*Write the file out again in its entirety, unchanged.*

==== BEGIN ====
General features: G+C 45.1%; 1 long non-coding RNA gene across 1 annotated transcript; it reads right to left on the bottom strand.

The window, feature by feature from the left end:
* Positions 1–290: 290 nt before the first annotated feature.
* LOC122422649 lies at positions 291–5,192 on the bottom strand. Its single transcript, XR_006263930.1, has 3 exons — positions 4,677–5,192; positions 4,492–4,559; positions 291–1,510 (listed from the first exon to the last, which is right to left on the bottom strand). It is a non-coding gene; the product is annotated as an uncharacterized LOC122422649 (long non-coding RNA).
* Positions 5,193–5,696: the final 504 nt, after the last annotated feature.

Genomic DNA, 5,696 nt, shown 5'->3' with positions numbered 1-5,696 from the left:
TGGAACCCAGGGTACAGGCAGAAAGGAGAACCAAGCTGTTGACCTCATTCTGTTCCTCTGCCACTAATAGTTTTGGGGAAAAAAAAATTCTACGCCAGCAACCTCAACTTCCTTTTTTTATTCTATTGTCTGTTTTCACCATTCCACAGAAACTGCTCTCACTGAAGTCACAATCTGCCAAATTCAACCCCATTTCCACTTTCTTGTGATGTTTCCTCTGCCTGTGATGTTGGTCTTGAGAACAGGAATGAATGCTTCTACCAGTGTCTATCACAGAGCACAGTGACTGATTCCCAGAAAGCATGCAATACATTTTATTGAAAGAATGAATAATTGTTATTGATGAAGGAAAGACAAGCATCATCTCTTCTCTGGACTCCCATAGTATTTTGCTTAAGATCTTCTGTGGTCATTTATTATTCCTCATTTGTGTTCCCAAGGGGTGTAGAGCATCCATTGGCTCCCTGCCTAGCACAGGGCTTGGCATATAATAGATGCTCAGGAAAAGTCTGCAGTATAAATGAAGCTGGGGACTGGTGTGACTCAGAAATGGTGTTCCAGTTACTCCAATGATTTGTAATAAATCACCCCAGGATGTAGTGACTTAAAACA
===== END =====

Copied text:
General features: G+C 45.1%; 1 long non-coding RNA gene across 1 annotated transcript; it reads right to left on the bottom strand.

The window, feature by feature from the left end:
* Positions 1–290: 290 nt before the first annotated feature.
* LOC122422649 lies at positions 291–5,192 on the bottom strand. Its single transcript, XR_006263930.1, has 3 exons — positions 4,677–5,192; positions 4,492–4,559; positions 291–1,510 (listed from the first exon to the last, which is right to left on the bottom strand). It is a non-coding gene; the product is annotated as an uncharacterized LOC122422649 (long non-coding RNA).
* Positions 5,193–5,696: the final 504 nt, after the last annotated feature.

Genomic DNA, 5,696 nt, shown 5'->3' with positions numbered 1-5,696 from the left:
TGGAACCCAGGGTACAGGCAGAAAGGAGAACCAAGCTGTTGACCTCATTCTGTTCCTCTGCCACTAATAGTTTTGGGGAAAAAAAAATTCTACGCCAGCAACCTCAACTTCCTTTTTTTATTCTATTGTCTGTTTTCACCATTCCACAGAAACTGCTCTCACTGAAGTCACAATCTGCCAAATTCAACCCCATTTCCACTTTCTTGTGATGTTTCCTCTGCCTGTGATGTTGGTCTTGAGAACAGGAATGAATGCTTCTACCAGTGTCTATCACAGAGCACAGTGACTGATTCCCAGAAAGCATGCAATACATTTTATTGAAAGAATGAATAATTGTTATTGATGAAGGAAAGACAAGCATCATCTCTTCTCTGGACTCCCATAGTATTTTGCTTAAGATCTTCTGTGGTCATTTATTATTCCTCATTTGTGTTCCCAAGGGGTGTAGAGCATCCATTGGCTCCCTGCCTAGCACAGGGCTTGGCATATAATAGATGCTCAGGAAAAGTCTGCAGTATAAATGAAGCTGGGGACTGGTGTGACTCAGAAATGGTGTTCCAGTTACTCCAATGATTTGTAATAAATCACCCCAGGATGTAGTGACTTAAAACA